A new research has revealed the reason behind why middle class people are more likely to play music, paint and act.
The University of Oxford research involving 78,000 people found that it was not wealth or social status that were strongly linked to the people taking part in arts activities as amateurs or professionals.
Instead, it was the level of education that lay behind arts participation, the study by researcher Aaron Reeves found.
Reeves said that of the 78,011 surveyed, 18 percent had taken part in painting or photography, 9 percent in dance, 10 percent in music, 2 percent in drama or opera; 6 percent had written poetry, plays or fiction. Only 22 percent had not done any artistic activities.
He found that having a higher income did not make arts participation more likely – those earning over 30,000 pounds a year were less likely to take part than those earning less.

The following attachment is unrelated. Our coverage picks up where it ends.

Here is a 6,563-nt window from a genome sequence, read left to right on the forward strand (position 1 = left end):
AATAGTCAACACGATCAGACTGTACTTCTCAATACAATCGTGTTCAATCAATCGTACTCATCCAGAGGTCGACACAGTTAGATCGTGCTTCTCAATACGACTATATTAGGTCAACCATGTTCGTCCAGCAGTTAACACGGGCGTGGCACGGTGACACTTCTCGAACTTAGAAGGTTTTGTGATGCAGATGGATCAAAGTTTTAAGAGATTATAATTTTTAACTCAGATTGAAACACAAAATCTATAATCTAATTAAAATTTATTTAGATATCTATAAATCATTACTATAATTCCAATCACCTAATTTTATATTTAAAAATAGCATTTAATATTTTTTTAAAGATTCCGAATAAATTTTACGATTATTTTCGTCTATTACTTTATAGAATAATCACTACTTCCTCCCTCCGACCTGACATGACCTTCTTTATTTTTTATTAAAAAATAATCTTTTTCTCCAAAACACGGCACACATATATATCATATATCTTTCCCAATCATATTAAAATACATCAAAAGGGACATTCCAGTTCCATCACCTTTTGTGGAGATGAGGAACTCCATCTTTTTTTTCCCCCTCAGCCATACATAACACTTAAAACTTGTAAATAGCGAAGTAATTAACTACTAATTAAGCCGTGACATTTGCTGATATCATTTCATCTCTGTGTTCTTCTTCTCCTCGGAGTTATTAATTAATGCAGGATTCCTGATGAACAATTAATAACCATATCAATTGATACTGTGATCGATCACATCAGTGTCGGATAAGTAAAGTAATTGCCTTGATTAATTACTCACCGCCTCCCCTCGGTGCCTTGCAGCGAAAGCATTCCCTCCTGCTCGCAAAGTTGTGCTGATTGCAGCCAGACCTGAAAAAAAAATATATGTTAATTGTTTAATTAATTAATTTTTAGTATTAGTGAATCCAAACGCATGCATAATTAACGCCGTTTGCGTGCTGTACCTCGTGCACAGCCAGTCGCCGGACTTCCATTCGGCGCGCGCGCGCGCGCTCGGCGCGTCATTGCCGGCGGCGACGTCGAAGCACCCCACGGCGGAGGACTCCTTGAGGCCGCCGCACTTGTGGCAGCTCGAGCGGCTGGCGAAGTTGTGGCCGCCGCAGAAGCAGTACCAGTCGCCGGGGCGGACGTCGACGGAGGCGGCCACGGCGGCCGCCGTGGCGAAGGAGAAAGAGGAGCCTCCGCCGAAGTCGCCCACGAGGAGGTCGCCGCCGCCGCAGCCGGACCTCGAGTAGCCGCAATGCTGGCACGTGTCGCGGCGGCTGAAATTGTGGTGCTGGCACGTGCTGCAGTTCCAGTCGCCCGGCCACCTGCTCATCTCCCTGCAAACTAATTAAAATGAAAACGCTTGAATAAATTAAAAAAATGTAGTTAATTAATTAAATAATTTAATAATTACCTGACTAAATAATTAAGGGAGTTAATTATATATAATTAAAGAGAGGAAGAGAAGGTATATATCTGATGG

Social status mattered little. Those in higher professional jobs were less likely to take part in the arts than those in lower professional jobs and only slightly more likely to take part than those in lower supervisory roles and semi-routine roles.
Instead, the clearest link with artistic activity was education. After accounting for the influence of family class background by statistical analysis, he found that those with a degree were around four times more likely to take part in painting and photography than those with no educational qualification, five times more likely to be involved in dance and in crafts, and four times more likely to play a musical instrument.
Those taking part in arts were more likely to be middle class simply because they were more likely to be highly educated. But although having a middle class background makes it more likely that someone had gone to university, Reeves’s findings showed that they were no more likely to take part in arts after graduating than were working class students.
Reeves said the results show that it is educational attainment alone and not social status that is shaping the probability of being an arts participant.
The study is published in the journal Sociology.